As long as we are on the subject... why, exactly, was Joe Biden in Alaska, of all places? There are actually two answers to that. The first, which isn't that interesting, is that he was on his way back from the G20 summit in Asia, and Alaska was the easiest U.S. state for him to stop in. The second, which is considerably more interesting, is that lavishing attention on The Last Frontier is pretty much the only way to wring even the tiniest bit of bipartisanship out of Washington.
It is not a secret that the Democrats have a majority in the Senate, but one that includes two unreliable votes in Sens. Joe Manchin (D-WV) and Kyrsten Sinema (I-AZ). It's also not a secret that if the White House needs to find one more vote, say because Manchin and Sinema are pouting, the most plausible option is Sen. Lisa Murkowski (R-AK). She's a moderate, is willing to be a maverick sometimes, and comes from a state where that profile is acceptable. Needless to say, one more vote isn't going to overcome a filibuster, but it is enough to get some appointments across the finish line.
The White House isn't going to get every vote from Murkowski, of course, or even most of them, since she's still a Republican. But if Team Biden is to maximize Murkowski's support, well, she wants the White House to understand the "special" issues facing Alaskans. And the White House wants her to understand that they will jump through nearly any hoops she tosses in their way.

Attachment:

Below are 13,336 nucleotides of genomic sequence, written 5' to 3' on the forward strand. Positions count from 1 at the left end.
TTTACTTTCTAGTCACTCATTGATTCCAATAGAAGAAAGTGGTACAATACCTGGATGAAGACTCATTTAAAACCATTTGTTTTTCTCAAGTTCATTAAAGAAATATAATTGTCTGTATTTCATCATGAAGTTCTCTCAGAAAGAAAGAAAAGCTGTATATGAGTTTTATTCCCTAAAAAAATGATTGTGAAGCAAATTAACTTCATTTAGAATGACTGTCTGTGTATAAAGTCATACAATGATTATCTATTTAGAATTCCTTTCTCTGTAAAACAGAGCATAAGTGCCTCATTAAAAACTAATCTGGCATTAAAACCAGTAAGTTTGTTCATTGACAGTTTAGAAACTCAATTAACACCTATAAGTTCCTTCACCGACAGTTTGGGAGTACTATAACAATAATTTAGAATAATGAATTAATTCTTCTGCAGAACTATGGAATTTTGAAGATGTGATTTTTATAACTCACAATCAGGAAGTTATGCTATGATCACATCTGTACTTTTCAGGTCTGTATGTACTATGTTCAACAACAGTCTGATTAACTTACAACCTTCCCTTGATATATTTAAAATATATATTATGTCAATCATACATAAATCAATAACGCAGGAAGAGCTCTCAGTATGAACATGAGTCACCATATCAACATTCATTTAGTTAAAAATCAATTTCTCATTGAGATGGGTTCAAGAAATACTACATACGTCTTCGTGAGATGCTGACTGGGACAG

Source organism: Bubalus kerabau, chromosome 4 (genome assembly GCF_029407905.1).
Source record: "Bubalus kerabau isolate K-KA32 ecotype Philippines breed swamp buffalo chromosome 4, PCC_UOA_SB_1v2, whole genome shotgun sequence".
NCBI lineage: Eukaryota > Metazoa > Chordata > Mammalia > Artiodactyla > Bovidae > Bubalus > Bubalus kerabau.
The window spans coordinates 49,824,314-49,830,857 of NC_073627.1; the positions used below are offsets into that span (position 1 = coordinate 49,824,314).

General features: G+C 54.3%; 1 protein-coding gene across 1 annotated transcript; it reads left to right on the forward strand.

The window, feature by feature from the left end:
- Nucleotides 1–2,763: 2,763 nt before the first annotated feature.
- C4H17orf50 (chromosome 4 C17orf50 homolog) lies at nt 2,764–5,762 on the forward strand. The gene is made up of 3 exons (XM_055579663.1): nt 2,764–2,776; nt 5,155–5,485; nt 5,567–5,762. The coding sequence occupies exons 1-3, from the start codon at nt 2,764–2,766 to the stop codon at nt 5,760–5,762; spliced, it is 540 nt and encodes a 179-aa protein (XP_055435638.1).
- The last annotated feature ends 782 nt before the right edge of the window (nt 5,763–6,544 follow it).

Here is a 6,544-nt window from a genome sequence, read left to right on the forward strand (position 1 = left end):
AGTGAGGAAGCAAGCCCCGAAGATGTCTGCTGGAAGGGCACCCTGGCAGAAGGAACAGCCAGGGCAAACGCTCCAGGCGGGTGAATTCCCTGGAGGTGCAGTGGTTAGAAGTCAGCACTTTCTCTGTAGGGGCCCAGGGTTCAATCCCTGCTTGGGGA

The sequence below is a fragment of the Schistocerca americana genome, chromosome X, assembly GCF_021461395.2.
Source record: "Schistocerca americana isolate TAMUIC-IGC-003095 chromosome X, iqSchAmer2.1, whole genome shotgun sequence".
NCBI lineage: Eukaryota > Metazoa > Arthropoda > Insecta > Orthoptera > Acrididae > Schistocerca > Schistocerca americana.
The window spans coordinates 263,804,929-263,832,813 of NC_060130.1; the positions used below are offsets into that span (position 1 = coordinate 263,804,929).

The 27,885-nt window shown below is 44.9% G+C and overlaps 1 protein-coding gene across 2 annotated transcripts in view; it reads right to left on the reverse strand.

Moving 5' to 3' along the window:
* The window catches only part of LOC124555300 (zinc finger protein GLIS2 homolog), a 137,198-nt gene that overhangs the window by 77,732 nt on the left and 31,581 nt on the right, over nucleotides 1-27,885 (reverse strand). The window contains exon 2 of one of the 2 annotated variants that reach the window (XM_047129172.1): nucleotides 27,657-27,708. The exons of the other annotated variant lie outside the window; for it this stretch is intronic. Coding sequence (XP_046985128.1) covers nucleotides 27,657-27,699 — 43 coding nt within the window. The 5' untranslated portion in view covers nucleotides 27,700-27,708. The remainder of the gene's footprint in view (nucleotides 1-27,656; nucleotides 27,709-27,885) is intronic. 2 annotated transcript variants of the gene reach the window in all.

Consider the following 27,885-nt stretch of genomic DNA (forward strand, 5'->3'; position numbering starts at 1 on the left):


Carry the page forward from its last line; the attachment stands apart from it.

In an effort to make nice with the Senator, a veritable parade of White House muckety-mucks has donned their heavy coats and made a trip to Alaska, even if it meant passing through or over Canada. There's Biden, of course, and Secretary of Transportation Pete Buttigieg, who is going to be able to buy his own plane with all the frequent flier miles he's racking up as SoT. Attorney General Merrick Garland has gone, and so have HUD Secretary Marcia Fudge, EPA Administrator Michael Regan, White House senior adviser Mitch Landrieu, Deputy Interior Secretary Tommy Beaudreau, and senior HHS administrator Tom Coderre.
We cannot imagine why the AG, in particular, would need to visit Alaska in person. But we are sure that Murkowski appreciates the effort. And it is indeed an effort, given not only that the state is pretty far from Washington, but also that many parts of the state are not especially accessible, even once you get there. For example, Buttigieg's visit involved a six-hour trip on a boat, in addition to all the flying. You'd think he'd also mix a dog sled in, so he could have the full experience.
This is not that important, of course, but we do like to pass along items about how the sausage is being made. And this is definitely one of those, even if the sausage is made of reindeer meat in this case. (Z)